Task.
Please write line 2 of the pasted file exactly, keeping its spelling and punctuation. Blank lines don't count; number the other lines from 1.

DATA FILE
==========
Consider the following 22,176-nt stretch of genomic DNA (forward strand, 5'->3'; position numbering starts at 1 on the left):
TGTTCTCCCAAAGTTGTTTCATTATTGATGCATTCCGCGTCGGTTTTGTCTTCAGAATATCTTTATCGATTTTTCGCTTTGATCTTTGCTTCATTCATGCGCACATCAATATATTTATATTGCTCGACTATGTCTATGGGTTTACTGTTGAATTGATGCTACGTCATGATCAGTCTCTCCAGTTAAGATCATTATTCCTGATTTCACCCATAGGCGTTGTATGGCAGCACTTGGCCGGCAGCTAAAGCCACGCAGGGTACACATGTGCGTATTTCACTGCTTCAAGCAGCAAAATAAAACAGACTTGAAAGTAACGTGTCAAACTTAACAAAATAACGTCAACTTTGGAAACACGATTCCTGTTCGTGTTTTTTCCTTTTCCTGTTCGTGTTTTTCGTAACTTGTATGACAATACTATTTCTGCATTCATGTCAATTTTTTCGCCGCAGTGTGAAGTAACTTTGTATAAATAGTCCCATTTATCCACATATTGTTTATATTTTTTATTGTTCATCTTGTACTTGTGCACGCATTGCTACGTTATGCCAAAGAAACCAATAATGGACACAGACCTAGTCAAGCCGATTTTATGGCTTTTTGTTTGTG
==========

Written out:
TGTTCTCCCAAAGTTGTTTCATTATTGATGCATTCCGCGTCGGTTTTGTCTTCAGAATATCTTTATCGATTTTTCGCTTTGATCTTTGCTTCATTCATGCGCACATCAATATATTTATATTGCTCGACTATGTCTATGGGTTTACTGTTGAATTGATGCTACGTCATGATCAGTCTCTCCAGTTAAGATCATTATTCCTGATTTCACCCATAGGCGTTGTATGGCAGCACTTGGCCGGCAGCTAAAGCCACGCAGGGTACACATGTGCGTATTTCACTGCTTCAAGCAGCAAAATAAAACAGACTTGAAAGTAACGTGTCAAACTTAACAAAATAACGTCAACTTTGGAAACACGATTCCTGTTCGTGTTTTTTCCTTTTCCTGTTCGTGTTTTTCGTAACTTGTATGACAATACTATTTCTGCATTCATGTCAATTTTTTCGCCGCAGTGTGAAGTAACTTTGTATAAATAGTCCCATTTATCCACATATTGTTTATATTTTTTATTGTTCATCTTGTACTTGTGCACGCATTGCTACGTTATGCCAAAGAAACCAATAATGGACACAGACCTAGTCAAGCCGATTTTATGGCTTTTTGTTTGTG